Thursday, 12 September 2013


I also thought that looking at the general structure/layout of a trailer of the drama genre would help me in the construction of my own. It has almost helped me to create a brief for the ideal structure of my trailer and what needs to go where. Obviously I am using this simply as guidance and my final trailer may not follow this pattern exactly.  I created this timeline below to look at the key features...

What have I learnt from looking at this trailer about structure?
- The film's rating usually appears first followed by an establishing shot with some camera movement, this is common to many trailers that I have analysed, and must therefore be something I seriously consider when creating my own.
- A shot that introduces the start of the journey may be required in my own trailer as dramas are often based around a journey that a character embarks on.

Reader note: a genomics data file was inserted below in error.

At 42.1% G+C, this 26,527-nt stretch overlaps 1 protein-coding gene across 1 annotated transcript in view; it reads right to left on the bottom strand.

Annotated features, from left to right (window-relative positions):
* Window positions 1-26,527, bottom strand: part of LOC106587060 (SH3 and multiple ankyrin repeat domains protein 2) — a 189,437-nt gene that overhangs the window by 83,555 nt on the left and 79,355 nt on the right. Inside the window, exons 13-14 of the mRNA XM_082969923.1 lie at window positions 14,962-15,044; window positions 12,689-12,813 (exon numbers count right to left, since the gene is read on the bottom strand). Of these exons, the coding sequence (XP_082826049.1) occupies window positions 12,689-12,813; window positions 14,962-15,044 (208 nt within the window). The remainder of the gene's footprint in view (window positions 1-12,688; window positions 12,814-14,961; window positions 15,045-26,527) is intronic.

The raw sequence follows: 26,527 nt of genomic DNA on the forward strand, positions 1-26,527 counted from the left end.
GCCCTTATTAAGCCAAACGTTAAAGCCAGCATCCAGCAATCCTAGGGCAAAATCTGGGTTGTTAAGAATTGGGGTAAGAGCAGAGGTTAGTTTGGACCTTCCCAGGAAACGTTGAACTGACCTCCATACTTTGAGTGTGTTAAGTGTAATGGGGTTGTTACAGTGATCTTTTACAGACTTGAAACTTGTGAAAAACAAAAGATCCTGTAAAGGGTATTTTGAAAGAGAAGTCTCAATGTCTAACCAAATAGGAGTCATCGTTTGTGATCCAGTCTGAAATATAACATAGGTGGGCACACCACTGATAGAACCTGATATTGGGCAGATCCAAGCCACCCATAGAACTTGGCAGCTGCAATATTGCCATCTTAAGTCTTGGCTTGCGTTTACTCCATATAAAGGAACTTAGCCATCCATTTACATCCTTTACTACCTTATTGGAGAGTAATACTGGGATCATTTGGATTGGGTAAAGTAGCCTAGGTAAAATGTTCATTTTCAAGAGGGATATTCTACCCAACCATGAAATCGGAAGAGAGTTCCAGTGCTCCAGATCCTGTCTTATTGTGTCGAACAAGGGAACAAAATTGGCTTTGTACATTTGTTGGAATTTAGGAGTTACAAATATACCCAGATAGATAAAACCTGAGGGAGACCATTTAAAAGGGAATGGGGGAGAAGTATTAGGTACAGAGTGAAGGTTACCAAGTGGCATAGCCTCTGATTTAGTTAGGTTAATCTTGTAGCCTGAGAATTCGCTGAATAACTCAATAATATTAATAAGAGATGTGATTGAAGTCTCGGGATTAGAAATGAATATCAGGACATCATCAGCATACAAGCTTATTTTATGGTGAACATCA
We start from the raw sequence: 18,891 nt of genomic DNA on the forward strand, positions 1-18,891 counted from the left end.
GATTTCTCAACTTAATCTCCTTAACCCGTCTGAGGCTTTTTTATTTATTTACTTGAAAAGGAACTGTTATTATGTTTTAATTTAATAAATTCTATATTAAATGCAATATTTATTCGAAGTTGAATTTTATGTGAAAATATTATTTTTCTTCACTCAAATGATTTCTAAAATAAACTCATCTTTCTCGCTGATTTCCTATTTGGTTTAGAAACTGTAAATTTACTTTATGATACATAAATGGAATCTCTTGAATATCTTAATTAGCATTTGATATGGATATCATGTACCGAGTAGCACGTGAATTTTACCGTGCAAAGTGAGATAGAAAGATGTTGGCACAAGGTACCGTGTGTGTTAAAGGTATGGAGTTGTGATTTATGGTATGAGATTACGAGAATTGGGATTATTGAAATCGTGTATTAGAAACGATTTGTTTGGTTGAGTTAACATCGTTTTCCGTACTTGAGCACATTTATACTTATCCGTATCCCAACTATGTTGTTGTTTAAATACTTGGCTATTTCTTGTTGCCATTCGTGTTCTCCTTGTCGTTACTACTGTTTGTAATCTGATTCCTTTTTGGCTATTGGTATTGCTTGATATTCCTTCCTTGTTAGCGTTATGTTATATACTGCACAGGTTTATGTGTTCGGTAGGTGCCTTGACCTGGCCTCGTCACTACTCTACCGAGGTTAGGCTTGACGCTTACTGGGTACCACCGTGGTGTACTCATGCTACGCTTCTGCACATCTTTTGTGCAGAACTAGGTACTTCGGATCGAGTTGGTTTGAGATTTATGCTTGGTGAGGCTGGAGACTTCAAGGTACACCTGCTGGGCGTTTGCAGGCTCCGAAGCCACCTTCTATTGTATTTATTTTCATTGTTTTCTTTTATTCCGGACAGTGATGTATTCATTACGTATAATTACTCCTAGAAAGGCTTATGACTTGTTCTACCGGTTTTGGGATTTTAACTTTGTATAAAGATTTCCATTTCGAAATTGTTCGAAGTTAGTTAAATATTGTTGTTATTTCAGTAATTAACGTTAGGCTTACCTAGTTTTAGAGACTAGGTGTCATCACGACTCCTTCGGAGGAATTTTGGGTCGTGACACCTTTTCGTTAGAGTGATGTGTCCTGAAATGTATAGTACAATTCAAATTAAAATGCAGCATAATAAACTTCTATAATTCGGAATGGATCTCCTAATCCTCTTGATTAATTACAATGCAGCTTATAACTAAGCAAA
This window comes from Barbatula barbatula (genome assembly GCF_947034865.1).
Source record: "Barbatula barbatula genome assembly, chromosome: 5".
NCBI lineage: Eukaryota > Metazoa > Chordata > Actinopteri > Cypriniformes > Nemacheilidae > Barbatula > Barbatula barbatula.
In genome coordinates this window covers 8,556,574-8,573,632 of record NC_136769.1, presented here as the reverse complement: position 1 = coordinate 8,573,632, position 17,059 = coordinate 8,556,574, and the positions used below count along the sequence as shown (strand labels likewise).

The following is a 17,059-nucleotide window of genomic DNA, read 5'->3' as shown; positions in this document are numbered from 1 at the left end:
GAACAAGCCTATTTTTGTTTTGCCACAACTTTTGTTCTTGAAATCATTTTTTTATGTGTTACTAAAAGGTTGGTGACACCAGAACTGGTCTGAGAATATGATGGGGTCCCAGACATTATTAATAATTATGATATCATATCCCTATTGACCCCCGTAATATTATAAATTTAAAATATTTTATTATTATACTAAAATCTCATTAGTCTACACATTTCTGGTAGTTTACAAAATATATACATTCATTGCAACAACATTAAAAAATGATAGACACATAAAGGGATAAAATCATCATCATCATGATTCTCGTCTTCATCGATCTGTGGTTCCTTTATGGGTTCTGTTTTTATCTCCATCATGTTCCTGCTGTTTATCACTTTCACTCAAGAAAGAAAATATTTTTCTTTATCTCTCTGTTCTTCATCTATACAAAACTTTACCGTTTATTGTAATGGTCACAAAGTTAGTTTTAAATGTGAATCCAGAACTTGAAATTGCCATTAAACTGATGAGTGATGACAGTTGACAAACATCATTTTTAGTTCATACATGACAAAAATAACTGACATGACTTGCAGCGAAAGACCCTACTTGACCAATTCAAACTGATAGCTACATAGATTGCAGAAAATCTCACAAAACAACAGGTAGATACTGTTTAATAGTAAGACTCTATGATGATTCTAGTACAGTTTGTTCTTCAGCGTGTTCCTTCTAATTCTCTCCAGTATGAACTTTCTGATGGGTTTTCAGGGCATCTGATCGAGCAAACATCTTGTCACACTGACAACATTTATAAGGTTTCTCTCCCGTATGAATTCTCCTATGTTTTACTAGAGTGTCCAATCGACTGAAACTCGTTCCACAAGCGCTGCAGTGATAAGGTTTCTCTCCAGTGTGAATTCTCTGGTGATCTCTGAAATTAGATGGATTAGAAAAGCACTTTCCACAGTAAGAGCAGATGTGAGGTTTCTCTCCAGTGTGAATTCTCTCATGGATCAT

- Also introduce the 'normal' setting for that characters life (such as the family home in this trailer) this forms  a comparison for the abnormal shown such as a change in the characters life which is the issue to which they must adapt or attempt to overcome.
- Introduce the 'problem' possibly through dialogue, reinforce the fact that this is an issue through editing/mise en scene/sound. So music intensifying, lower-key lighting and maybe slow motion to suggest its significance.
- Dialogue to describe the problem further, now maybe the introduction of titles. I like how in this trailer the production company is introduced later on, not only does this make it different but it indicates the change in the mood of the trailer, from the protagonists everyday life to the action/events that are now occurring.
- Action shots which record some (but not all) of the major incidents in the film. Enough to intrigue the audience but too much as to give away the plot.
-Titles describe action shots.
-Shorter takes of several action shots.
- Dialogue that makes the audience want to know what the character is talking about.
- Film's title.

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